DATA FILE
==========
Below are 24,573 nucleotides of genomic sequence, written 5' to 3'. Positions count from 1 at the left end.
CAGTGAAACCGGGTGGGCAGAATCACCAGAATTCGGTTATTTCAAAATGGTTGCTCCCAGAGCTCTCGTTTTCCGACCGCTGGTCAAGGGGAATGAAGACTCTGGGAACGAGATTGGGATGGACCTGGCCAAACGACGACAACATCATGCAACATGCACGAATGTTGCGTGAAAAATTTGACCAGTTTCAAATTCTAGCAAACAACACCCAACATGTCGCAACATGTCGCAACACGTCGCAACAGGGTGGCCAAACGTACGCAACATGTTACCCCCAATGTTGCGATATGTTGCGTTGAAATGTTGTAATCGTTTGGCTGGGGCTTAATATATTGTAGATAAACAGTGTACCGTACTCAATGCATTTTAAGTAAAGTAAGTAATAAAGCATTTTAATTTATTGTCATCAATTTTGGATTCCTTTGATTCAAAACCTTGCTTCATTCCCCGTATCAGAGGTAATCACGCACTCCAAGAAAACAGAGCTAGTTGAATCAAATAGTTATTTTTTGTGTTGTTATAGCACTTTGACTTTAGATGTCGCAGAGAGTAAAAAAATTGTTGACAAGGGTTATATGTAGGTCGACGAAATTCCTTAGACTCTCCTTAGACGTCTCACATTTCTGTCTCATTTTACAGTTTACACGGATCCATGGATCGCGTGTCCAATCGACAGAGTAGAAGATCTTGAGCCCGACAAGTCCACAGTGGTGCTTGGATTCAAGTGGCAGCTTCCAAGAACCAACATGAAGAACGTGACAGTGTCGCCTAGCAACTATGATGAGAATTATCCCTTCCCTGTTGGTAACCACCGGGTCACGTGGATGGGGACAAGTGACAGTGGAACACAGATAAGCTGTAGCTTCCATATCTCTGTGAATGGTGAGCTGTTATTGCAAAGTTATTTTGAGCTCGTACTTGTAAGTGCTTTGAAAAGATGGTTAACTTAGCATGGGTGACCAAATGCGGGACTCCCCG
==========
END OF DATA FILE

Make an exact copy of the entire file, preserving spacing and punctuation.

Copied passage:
Below are 24,573 nucleotides of genomic sequence, written 5' to 3'. Positions count from 1 at the left end.
CAGTGAAACCGGGTGGGCAGAATCACCAGAATTCGGTTATTTCAAAATGGTTGCTCCCAGAGCTCTCGTTTTCCGACCGCTGGTCAAGGGGAATGAAGACTCTGGGAACGAGATTGGGATGGACCTGGCCAAACGACGACAACATCATGCAACATGCACGAATGTTGCGTGAAAAATTTGACCAGTTTCAAATTCTAGCAAACAACACCCAACATGTCGCAACATGTCGCAACACGTCGCAACAGGGTGGCCAAACGTACGCAACATGTTACCCCCAATGTTGCGATATGTTGCGTTGAAATGTTGTAATCGTTTGGCTGGGGCTTAATATATTGTAGATAAACAGTGTACCGTACTCAATGCATTTTAAGTAAAGTAAGTAATAAAGCATTTTAATTTATTGTCATCAATTTTGGATTCCTTTGATTCAAAACCTTGCTTCATTCCCCGTATCAGAGGTAATCACGCACTCCAAGAAAACAGAGCTAGTTGAATCAAATAGTTATTTTTTGTGTTGTTATAGCACTTTGACTTTAGATGTCGCAGAGAGTAAAAAAATTGTTGACAAGGGTTATATGTAGGTCGACGAAATTCCTTAGACTCTCCTTAGACGTCTCACATTTCTGTCTCATTTTACAGTTTACACGGATCCATGGATCGCGTGTCCAATCGACAGAGTAGAAGATCTTGAGCCCGACAAGTCCACAGTGGTGCTTGGATTCAAGTGGCAGCTTCCAAGAACCAACATGAAGAACGTGACAGTGTCGCCTAGCAACTATGATGAGAATTATCCCTTCCCTGTTGGTAACCACCGGGTCACGTGGATGGGGACAAGTGACAGTGGAACACAGATAAGCTGTAGCTTCCATATCTCTGTGAATGGTGAGCTGTTATTGCAAAGTTATTTTGAGCTCGTACTTGTAAGTGCTTTGAAAAGATGGTTAACTTAGCATGGGTGACCAAATGCGGGACTCCCCG